The best participatory arts work that I’ve seen is when the individual elements of the project:
..become more than the sum of their individual parts – through an apparent alchemy, the artists draw their creative ingredients together and through taking risks and pushing all of those involved generates an unstoppable momentum – with We are Shadows.
I mean that when starting out on the labour and resource intensive (emotionally and financially) you’d better have a clear idea of what your idea of success and impact you hope from the commission. These projects take up considerable energy within an organisation and so it’s the job of the organisation to maximise the increasingly scant resources.
So for me, I fundamentally believe that the best practice for participatory operas…as Joseph Beuys describes, “Arts work as democracy, civic engagement….” This doesn’t mean a bland mish mash and lack of artistic coherence, it means the creation of radical new work that celebrates our participants as agents for change and sustains the impact of the work far beyond the final curtain call.
Participatory Arts for me is transformational for:
- The Organisation – joining all of the functions of the organisation together, marketing, communications, boards and ‘artistic’
- The Participant – making new connections, exceeding personal expectations, developing new skills, respect
- The Artist – new ways of creating work, new connections, developing skills and ways of working
- and if we’re lucky our Partners and Funders who will be challenged by the impact of the work to look at new ways of approaching their support of communities and artists through resources.
A successful new piece of work bears fruit for an organisation for years to come and should not be undertaken lightly. It does this by placing the transformational and disruptive power of exceptional art and artists at the very heart of the project.
- What do we do next, the converted, to influence those who are not? Who should we be talking to (rather than ourselves)?
- What influence can we have on our organisations? What are the intelligent conversations to have, rather than the railing against lack of understanding?
- How can we build this new repertoire and approach, and embed its ethos at the heart of our organisation’s mission?
- What can be done to inspire the next generation of composers to value this work, and the sound worlds it creates, as important artistic expression that can shape and define part of their future career?
- What will we do in response to further funding cuts? How can this work help connect the arts better to the people we are here to serve?
Personally, I think it is of paramount importance that the argument does not become polarized. In my provocation, I wanted to emphasize the importance of supporting contemporary opera across the board, whether it is main house work, chamber opera or participatory projects. They are now mutually reliant (opera has enough detractors, without a rift opening up within the opera world itself), and I don’t think participatory opera can hope to flourish as a separatist movement, without any engagement with the repertoire, and, as I highlighted in my provocation, without a fundamental understanding of its dramaturgy.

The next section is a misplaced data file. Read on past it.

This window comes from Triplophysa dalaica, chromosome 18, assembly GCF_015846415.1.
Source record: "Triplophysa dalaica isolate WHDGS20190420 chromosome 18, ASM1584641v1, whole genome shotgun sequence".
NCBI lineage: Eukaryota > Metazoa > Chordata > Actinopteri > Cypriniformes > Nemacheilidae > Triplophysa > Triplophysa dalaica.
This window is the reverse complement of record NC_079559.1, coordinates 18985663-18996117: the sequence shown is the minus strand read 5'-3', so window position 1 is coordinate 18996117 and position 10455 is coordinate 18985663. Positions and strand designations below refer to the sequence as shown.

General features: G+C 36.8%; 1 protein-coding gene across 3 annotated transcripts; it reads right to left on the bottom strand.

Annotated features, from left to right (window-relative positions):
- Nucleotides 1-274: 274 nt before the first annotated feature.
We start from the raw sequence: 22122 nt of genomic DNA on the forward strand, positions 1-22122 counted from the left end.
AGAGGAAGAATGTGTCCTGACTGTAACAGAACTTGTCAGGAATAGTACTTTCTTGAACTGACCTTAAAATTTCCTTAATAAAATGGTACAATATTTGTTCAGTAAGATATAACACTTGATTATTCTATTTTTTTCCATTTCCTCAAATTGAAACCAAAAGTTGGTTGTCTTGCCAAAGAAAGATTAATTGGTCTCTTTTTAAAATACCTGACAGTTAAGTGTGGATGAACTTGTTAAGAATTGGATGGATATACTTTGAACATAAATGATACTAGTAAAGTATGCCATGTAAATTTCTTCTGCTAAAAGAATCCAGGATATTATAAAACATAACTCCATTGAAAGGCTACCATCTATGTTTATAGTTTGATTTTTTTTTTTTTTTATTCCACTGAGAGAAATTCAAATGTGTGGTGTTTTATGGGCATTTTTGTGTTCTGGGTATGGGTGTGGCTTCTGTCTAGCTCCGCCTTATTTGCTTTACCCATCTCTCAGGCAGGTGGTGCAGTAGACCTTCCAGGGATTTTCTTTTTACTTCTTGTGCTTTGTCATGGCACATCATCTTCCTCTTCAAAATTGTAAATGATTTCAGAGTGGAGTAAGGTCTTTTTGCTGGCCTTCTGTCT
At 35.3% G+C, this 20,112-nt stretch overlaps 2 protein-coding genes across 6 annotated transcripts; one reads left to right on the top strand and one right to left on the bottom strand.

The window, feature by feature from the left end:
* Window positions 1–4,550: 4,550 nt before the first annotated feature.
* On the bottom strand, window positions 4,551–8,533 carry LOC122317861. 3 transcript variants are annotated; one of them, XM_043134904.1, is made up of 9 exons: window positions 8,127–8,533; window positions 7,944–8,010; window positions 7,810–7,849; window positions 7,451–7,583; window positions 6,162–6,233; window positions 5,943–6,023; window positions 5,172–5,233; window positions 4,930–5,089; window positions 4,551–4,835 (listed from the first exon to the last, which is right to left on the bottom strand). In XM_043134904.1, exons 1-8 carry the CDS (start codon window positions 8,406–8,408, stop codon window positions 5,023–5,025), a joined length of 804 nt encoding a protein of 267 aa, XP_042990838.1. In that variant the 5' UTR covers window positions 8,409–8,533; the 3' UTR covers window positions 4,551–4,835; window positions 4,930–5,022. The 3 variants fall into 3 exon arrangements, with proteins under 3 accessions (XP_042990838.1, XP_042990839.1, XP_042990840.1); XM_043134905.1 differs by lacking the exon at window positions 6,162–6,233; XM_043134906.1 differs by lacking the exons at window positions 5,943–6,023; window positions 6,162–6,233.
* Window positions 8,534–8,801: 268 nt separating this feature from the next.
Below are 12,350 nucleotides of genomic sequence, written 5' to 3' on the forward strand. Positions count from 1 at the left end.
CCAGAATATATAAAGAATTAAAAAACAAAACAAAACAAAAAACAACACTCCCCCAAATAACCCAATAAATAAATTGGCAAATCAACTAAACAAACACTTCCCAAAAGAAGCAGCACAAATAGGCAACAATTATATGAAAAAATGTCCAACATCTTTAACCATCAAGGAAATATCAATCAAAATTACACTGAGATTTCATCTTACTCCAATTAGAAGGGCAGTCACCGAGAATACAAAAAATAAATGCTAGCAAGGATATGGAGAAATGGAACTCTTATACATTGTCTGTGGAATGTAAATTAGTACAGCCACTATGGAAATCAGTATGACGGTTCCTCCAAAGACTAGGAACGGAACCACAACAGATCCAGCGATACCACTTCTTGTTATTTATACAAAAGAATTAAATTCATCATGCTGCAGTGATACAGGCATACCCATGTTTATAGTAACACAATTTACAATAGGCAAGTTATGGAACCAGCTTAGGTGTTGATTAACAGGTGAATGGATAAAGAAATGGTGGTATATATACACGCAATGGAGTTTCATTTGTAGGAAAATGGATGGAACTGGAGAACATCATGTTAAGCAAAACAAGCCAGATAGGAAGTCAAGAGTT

Significantly, also, there was no discussion of the culture of ‘the voice’ at the conference (this is not a criticism, but an observation), which is an enormous issue within operatic culture, and for some (not me) the only issue. This is a large factor in the stratification of work into professional and amateur. There will always be a demand to hear the best voices in fully professional productions, with the best orchestras, conductors, directors etc, and this will absorb the lion’s share of the resources. But this should inspire and not block participatory work. Opera organizations need to make provision for both. The sport analogy that was raised at the conference is a good one – and there is no sense of competing cultures there.
I believe that what we need is a co-operative approach. Beginning with Britten, the progress of participatory work within mainstream opera, has been gradual over the last seventy years, accelerating in the last thirty. The work has moved higher and higher up the agenda for opera houses and for funders, but it doesn’t need to seek to replace fully professional work, rather to exist alongside it. Both ‘cultures’ can continue to learn from each other and cross-pollinate in terms of theatrical ideas, repertoire, audiences, and performers.
We should celebrate how far we have come, and the conference was itself testament to this coming of age.
PUT TIME ASIDE – artists, companies, participants, put time aside to be part of this important work. The director Graham Vick has, since his involvement with the first education department established in the UK, by Scottish Opera in 1971, devoted at least two months a year to this kind of work. So put time and resources aside.
EVERYONE OWN IT – many projects, especially large-scale operas on the main stage or concert hall involving participants can be very complicated on many levels. Everyone gives a lot of themselves, artists, participants, everyone, to make it happen and it works best when everyone owns it – every single member of the organisation. And to make it work you need to plan, plan, and plan, so start planning years in advance as you would for any production. When Glyndebourne produced Knight Crew by Julian Philips and Nicky Singer in 2010 we asked Richard Ings to evaluate the project. He looked at the well being of participants, which he did using the evidence based criteria proposed by the New Economics Foundation. He found participation ticked every single box,